Bronchopulmonary dysplasia (BPD) is a form of chronic lung disease that develops in neonates as a consequence of preterm birth, arrested fetal lung development, and inflammation. The incidence of BPD remains on the rise as a result of increasing survival of extremely preterm infants. Severe BPD contributes to significant health care costs and is associated with prolonged hospitalizations, respiratory infections, and neurodevelopmental deficits. In this study, we aimed to detect novel biomarkers of BPD severity. We collected tracheal aspirates (TAs) from preterm babies with mild/moderate (n = 8) and severe (n = 17) BPD, and we profiled the expression of 1048 miRNAs using a PCR array. Associations with biological pathways were determined with the Ingenuity Pathway Analysis (IPA) software. We found 31 miRNAs differentially expressed between the two disease groups (2-fold change, false discovery rate (FDR) < 0.05). Of these, 4 miRNAs displayed significantly higher expression levels, and 27 miRNAs had significantly lower expression levels in the severe BPD group when compared to the mild/moderate BPD group. IPA identified cell signaling and inflammation pathways associated with miRNA signatures. We conclude that TAs of extremely premature infants contain miRNA signatures associated with severe BPD. These may serve as potential biomarkers of disease severity in infants with BPD.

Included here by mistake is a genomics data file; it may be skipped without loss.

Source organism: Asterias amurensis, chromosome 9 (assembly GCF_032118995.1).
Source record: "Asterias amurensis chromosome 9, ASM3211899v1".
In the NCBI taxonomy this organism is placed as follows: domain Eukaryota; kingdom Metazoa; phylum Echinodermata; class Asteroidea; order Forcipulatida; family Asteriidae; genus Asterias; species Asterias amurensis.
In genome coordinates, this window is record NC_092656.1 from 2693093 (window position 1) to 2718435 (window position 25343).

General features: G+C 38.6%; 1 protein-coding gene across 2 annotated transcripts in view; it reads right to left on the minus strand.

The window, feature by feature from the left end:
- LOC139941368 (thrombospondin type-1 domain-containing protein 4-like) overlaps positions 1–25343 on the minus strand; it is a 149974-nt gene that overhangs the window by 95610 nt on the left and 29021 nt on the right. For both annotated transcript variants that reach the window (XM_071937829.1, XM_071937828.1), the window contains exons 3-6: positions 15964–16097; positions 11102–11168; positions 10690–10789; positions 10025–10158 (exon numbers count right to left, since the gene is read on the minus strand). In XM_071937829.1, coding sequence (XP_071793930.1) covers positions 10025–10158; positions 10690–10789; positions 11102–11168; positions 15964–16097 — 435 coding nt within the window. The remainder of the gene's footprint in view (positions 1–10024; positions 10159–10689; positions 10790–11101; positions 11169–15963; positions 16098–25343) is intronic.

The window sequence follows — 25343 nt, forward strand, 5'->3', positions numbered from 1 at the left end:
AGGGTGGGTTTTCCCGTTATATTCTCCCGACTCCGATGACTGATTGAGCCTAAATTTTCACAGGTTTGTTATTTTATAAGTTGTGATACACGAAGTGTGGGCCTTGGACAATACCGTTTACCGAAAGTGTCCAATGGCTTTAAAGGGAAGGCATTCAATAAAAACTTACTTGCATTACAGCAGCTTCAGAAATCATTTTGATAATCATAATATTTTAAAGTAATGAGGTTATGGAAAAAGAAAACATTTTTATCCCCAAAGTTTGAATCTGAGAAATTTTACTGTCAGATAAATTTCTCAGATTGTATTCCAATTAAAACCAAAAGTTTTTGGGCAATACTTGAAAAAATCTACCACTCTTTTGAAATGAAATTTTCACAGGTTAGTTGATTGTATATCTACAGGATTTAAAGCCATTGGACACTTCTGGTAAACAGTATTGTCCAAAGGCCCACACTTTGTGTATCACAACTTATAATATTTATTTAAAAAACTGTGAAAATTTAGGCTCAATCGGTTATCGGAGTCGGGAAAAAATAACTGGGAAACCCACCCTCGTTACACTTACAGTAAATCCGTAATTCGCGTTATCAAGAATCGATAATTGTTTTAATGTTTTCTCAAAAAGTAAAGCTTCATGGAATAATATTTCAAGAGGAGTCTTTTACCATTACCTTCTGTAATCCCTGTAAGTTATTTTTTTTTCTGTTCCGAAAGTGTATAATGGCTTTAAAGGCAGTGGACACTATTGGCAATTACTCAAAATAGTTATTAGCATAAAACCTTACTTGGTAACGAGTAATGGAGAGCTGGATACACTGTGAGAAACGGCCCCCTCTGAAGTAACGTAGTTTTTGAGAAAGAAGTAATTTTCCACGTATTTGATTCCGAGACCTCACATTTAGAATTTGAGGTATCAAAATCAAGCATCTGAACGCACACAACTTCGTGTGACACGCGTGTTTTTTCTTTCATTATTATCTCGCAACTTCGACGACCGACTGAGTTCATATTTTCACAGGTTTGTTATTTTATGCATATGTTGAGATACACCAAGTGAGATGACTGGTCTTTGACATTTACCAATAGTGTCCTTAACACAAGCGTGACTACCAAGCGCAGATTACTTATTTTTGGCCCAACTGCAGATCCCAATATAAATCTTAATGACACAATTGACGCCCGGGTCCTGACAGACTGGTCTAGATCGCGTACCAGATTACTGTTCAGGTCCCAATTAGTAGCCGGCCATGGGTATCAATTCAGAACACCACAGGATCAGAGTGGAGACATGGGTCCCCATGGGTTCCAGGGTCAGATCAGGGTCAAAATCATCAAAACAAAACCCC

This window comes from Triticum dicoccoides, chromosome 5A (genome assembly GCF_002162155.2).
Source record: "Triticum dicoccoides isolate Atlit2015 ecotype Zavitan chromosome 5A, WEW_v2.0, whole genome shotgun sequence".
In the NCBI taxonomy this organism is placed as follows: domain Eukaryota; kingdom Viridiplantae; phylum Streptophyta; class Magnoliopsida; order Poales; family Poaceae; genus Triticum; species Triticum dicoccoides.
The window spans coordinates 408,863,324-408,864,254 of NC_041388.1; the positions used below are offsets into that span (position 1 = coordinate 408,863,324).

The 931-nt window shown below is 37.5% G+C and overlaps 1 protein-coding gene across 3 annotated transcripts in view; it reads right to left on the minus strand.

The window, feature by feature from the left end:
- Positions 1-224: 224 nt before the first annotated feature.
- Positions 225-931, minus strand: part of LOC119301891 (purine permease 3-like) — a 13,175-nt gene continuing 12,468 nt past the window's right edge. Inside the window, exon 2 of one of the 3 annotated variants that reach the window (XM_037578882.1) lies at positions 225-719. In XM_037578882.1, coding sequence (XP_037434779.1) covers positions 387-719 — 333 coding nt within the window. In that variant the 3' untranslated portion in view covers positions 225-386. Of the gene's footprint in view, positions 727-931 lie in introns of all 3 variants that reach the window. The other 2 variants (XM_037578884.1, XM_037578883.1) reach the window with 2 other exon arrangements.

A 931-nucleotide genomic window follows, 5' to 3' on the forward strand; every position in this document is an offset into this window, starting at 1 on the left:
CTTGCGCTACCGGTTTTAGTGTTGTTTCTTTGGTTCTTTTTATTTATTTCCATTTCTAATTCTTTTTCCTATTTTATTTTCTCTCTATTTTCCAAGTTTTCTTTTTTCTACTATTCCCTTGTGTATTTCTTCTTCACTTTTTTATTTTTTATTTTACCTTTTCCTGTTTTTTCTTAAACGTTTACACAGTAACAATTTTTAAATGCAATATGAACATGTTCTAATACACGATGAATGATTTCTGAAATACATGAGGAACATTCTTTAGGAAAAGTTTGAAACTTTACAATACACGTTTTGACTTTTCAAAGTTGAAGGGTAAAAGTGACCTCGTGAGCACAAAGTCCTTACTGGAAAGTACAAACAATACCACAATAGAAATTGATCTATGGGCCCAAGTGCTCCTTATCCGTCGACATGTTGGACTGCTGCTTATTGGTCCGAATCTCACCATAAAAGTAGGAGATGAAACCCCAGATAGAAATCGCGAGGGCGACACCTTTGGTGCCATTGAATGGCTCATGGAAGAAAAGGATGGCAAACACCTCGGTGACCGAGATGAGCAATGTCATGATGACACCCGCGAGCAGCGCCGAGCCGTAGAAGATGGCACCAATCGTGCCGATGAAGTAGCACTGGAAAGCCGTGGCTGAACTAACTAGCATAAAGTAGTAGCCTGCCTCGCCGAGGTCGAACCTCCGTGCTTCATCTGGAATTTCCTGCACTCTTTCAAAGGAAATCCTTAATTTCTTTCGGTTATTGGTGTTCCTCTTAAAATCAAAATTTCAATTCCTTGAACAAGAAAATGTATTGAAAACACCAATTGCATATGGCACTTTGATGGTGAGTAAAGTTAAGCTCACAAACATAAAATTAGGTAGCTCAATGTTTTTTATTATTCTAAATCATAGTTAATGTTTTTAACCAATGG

All Science Journal Classification (ASJC) codes
- Medicine (miscellaneous)
- General Biochemistry, Genetics and Molecular Biology